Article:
In Greek mythology, Achelous (English, pronounced /ækɨˈloʊəs/; Greek: Ἀχελῷος (Achelōos)) was the patron deity of the "silver-swirling"[1] Acheloos River, which is the largest river of Greece, and thus the chief of all river deities, every river having its own river spirit. His name is pre-Greek, its meaning unknown. The Greeks invented etymologies to associate it with Greek word roots (one such popular etymology translates the name as "he who washes away care"). However, these are etymologically unsound and of much later origin than the name itself.

Some sources say that he was the son of Gaia and Helios,[2] or Gaia and Oceanus.[3] However, ancient Greeks generally believed with Hesiod[4] that Tethys and Oceanus were the parents of all three thousand river gods. Homer placed Achelous above all, the origin of all the world's fresh water.[5] By Roman times, Homer's reference was interpreted as making Achelous "prince of rivers".[6]
Others derived the legends about Achelous from Egypt, and describe him as a second Nilus. But however this may be, he was from the earliest times considered to be a great divinity throughout Greece,[7] and was invoked in prayers, sacrifices, on taking oaths, &c.,[8] and the Dodonean Zeus usually added to each oracle he gave, the command to offer sacrifices to Achelous.[9] This wide extent of the worship of Achelous also accounts for his being regarded as the repre­sentative of sweet water in general, that is, as the source of all nourishment.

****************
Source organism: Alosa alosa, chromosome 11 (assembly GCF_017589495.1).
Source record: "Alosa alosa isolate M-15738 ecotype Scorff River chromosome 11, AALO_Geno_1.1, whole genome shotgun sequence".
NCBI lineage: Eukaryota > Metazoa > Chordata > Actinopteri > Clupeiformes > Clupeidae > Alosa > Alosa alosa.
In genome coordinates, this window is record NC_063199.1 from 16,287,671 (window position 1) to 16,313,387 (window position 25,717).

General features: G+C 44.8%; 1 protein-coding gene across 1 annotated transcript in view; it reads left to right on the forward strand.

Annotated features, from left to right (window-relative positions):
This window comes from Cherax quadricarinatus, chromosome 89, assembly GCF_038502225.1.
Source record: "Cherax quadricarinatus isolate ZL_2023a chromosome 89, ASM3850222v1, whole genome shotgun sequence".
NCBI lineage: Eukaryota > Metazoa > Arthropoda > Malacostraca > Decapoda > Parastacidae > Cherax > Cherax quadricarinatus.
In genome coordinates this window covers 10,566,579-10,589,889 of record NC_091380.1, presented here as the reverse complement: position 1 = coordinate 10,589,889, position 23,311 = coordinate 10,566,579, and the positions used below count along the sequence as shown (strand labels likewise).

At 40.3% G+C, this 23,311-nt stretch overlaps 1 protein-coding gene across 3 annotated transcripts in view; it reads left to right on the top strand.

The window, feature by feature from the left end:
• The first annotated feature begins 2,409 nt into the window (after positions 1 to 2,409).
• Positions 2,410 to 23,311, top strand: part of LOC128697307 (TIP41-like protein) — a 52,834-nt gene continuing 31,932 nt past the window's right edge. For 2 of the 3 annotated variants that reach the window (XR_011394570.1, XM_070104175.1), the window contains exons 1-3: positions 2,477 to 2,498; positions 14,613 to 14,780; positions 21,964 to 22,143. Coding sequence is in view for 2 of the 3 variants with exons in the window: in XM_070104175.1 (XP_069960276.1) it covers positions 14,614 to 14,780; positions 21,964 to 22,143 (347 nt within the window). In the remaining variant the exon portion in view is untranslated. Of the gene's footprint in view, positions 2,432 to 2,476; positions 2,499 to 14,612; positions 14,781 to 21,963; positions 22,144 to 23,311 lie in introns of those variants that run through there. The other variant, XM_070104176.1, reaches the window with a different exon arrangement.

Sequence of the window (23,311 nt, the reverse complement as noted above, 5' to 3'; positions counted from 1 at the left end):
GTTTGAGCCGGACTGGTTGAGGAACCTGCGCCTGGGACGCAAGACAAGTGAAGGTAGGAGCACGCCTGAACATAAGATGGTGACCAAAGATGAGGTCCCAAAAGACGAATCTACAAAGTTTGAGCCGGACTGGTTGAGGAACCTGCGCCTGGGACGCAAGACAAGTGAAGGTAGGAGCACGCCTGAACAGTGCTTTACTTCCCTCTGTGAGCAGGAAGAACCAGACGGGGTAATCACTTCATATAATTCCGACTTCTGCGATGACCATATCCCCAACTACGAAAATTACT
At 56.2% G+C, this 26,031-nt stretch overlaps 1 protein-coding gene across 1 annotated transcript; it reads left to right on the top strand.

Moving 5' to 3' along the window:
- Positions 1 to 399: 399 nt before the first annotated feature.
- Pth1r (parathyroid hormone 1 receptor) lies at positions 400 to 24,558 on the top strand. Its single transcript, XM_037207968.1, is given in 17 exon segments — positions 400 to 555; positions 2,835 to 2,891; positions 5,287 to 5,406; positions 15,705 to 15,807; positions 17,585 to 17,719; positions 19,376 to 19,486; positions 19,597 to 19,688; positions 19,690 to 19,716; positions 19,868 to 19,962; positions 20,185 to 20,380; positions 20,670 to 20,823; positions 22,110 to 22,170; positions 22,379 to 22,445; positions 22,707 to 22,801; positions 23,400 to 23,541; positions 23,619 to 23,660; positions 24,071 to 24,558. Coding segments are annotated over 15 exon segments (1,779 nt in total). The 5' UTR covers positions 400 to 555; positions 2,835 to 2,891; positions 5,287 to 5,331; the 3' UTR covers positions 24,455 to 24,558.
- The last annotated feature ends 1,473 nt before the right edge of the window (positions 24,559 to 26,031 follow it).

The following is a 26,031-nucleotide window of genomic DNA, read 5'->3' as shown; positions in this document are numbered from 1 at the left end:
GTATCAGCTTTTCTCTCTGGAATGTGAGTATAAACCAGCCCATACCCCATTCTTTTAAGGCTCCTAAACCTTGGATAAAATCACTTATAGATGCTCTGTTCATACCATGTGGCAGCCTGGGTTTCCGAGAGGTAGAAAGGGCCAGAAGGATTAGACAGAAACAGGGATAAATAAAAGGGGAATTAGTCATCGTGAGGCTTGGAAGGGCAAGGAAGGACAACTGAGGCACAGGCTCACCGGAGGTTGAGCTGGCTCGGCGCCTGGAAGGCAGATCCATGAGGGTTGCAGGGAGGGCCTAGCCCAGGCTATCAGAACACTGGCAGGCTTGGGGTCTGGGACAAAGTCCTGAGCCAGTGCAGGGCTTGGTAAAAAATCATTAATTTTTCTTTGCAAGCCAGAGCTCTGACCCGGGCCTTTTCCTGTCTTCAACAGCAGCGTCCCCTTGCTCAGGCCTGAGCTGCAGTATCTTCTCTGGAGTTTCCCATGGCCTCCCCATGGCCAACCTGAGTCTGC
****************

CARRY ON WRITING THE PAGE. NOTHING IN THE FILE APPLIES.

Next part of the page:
Mythological tradition
Achelous was a suitor for Deianeira, daughter of Oeneus king of Calydon, but was defeated by Heracles, who wed her himself. Sophocles pictures a mortal woman's terror at being courted by a chthonic river god:
'My suitor was the river Achelóüs,
who took three forms to ask me of my father:
a rambling bull once, then a writhing snake
of gleaming colors, then again a man
with ox-like face: and from his beard's dark shadows
stream upon stream of water tumbled down.
Such was my suitor.' (Sophocles, Trachiniae)
The contest of Achelous with Heracles was represented on the throne of Amyclae,[12] and in the treasury of the Megarians at Olympia there was a statue of him made by Dontas of cedarwood and gold.[13] On several coins of Acarnania the god is represented as a bull with the head of an old man.[14]